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Orioles to give kids under nine free admission to upper deck seats

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Major League Baseball has spent a lot of time wondering about how to court and keep young fans and how to get more families to the ballpark. While I’m sure they have retained all manner of marketing and demographic experts to look into all of that, the most obvious problem is that baseball tickets have become monstrously expensive over the years, even after adjusting for inflation. If you can’t watch games for free at home — sorry, that requires a cable plan with the sports tier! — and if you can’t bring the kids to a few games a year without breaking the bank, there really is no easy way in for the little ones.

Today the Orioles announced a plan that will help address that: the “Kids Cheer Free Initiative,” which gives each adult who purchases an upper deck seat two free tickets for kids nine and under. Tickets under the plan, through April 29 and excluding Opening Day, can be purchased here. As the season goes on, free kids tickets will be available for each months’ upcoming games on a rolling basis.

In conjunction with this, the Orioles are expanding their family-friendly programs, including their Kids Corner, that has jungle gyms, bounce houses and the like, as well as dates for fireworks and kids-run-the-bases promotions.

Ballparks have become a decidedly business class experience over the past couple of decades. The construction of Camden Yards, ironically, helped usher in this business class age. As such, this is a good move by the Orioles. If a kid has fun at a ballgame when he or she is little, he or she is way more likely to be a fan for life. By letting kids into the place for free, there will be a lot more kids having fun at ballgames.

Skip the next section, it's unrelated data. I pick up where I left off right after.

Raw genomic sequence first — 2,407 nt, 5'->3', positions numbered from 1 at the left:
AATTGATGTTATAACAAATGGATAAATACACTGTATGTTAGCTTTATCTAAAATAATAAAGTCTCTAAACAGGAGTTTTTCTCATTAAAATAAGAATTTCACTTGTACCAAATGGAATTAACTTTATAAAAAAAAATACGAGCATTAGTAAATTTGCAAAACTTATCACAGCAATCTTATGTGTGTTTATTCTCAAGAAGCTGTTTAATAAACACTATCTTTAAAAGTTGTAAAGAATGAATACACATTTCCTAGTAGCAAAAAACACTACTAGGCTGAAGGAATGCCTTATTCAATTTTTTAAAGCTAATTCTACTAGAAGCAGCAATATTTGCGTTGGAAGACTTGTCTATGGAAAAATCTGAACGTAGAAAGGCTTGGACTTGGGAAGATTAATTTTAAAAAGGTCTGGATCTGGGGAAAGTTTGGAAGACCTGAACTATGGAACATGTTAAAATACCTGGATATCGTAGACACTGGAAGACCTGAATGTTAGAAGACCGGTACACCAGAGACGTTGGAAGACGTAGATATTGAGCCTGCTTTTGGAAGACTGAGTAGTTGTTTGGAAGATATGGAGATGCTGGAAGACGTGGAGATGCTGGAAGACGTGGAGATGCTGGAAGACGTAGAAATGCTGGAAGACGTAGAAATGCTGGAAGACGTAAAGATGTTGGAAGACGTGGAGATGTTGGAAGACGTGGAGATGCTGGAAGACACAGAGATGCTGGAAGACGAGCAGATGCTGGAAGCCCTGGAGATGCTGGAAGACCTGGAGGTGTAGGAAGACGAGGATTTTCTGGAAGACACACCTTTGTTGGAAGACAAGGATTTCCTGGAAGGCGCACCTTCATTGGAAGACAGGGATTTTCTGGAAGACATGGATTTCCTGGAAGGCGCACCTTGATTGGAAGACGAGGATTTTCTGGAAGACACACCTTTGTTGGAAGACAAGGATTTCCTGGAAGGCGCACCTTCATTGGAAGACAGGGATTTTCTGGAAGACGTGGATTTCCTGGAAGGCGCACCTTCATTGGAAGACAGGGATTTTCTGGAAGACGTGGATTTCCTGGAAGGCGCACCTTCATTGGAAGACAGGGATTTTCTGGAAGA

Brewers to give Mike Moustakas a look at second base

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The Brewers reportedly signed third baseman Mike Moustakas to a one-year, $10 million contract on Sunday. While the deal is not yet official, MLB.com’s Adam McCalvy reports that the Brewers plan to give Moustakas a look at second base during spring training. If all goes well, he will be the primary second baseman and Travis Shaw will stay at third base.

The initial thought was that Moustakas would simply take over at third base for the more versatile Shaw. Moustakas has spent 8,035 of his career defensive innings at third base, 35 innings at first base, and none at second. In fact, he has never played second base as a pro player. Shaw, meanwhile, has spent 268 of his 4,073 1/3 defensive innings in the majors at second base and played there as recently as October.

This is certainly an interesting wrinkle to signing Moustakas, who is a decent third baseman. He was victimized by another slow free agent market, not signing until March last year on a $6.5 million deal with a $15 million mutual option for this season. That option was declined, obviously, and he ended up signing for $5 million cheaper here in February as the Brewers waited him out. Notably, Moustakas did not have qualifying offer compensation attached to him this time around.

Last season, between the Royals and Brewers, the 30-year-old Moustakas hit .251/.315/.459 with 28 home runs and 95 RBI in 635 plate appearances.